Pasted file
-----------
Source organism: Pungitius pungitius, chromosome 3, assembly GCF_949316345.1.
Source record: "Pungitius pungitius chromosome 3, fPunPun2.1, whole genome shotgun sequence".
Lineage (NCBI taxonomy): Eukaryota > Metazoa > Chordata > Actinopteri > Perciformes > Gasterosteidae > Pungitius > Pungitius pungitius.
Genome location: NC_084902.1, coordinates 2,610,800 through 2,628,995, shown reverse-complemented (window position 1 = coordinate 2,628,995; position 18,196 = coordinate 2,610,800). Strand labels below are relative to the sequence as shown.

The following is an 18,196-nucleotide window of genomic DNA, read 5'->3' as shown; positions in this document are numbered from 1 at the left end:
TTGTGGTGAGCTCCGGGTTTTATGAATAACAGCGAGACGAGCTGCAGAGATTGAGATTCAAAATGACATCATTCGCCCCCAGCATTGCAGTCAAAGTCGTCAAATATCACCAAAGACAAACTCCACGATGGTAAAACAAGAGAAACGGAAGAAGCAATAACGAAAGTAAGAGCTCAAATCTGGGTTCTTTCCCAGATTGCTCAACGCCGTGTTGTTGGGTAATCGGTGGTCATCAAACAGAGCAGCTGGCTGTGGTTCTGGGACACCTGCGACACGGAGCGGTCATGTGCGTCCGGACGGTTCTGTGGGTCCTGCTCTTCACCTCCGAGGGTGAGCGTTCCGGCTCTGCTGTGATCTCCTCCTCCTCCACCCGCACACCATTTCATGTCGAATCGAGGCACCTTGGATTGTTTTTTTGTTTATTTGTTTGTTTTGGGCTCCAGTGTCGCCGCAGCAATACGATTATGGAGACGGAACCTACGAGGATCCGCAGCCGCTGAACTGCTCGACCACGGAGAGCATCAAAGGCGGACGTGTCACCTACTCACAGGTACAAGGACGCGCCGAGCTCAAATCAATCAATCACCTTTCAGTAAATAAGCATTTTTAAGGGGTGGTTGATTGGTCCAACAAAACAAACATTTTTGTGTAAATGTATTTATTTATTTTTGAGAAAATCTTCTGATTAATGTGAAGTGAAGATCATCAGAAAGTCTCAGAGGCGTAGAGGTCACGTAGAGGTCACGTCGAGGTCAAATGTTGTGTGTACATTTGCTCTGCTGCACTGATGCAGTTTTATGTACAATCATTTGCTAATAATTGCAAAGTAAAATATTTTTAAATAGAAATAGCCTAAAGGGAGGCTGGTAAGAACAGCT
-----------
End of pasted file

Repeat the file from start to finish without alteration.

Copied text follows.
Source organism: Pungitius pungitius, chromosome 3, assembly GCF_949316345.1.
Source record: "Pungitius pungitius chromosome 3, fPunPun2.1, whole genome shotgun sequence".
Lineage (NCBI taxonomy): Eukaryota > Metazoa > Chordata > Actinopteri > Perciformes > Gasterosteidae > Pungitius > Pungitius pungitius.
Genome location: NC_084902.1, coordinates 2,610,800 through 2,628,995, shown reverse-complemented (window position 1 = coordinate 2,628,995; position 18,196 = coordinate 2,610,800). Strand labels below are relative to the sequence as shown.

The following is an 18,196-nucleotide window of genomic DNA, read 5'->3' as shown; positions in this document are numbered from 1 at the left end:
TTGTGGTGAGCTCCGGGTTTTATGAATAACAGCGAGACGAGCTGCAGAGATTGAGATTCAAAATGACATCATTCGCCCCCAGCATTGCAGTCAAAGTCGTCAAATATCACCAAAGACAAACTCCACGATGGTAAAACAAGAGAAACGGAAGAAGCAATAACGAAAGTAAGAGCTCAAATCTGGGTTCTTTCCCAGATTGCTCAACGCCGTGTTGTTGGGTAATCGGTGGTCATCAAACAGAGCAGCTGGCTGTGGTTCTGGGACACCTGCGACACGGAGCGGTCATGTGCGTCCGGACGGTTCTGTGGGTCCTGCTCTTCACCTCCGAGGGTGAGCGTTCCGGCTCTGCTGTGATCTCCTCCTCCTCCACCCGCACACCATTTCATGTCGAATCGAGGCACCTTGGATTGTTTTTTTGTTTATTTGTTTGTTTTGGGCTCCAGTGTCGCCGCAGCAATACGATTATGGAGACGGAACCTACGAGGATCCGCAGCCGCTGAACTGCTCGACCACGGAGAGCATCAAAGGCGGACGTGTCACCTACTCACAGGTACAAGGACGCGCCGAGCTCAAATCAATCAATCACCTTTCAGTAAATAAGCATTTTTAAGGGGTGGTTGATTGGTCCAACAAAACAAACATTTTTGTGTAAATGTATTTATTTATTTTTGAGAAAATCTTCTGATTAATGTGAAGTGAAGATCATCAGAAAGTCTCAGAGGCGTAGAGGTCACGTAGAGGTCACGTCGAGGTCAAATGTTGTGTGTACATTTGCTCTGCTGCACTGATGCAGTTTTATGTACAATCATTTGCTAATAATTGCAAAGTAAAATATTTTTAAATAGAAATAGCCTAAAGGGAGGCTGGTAAGAACAGCT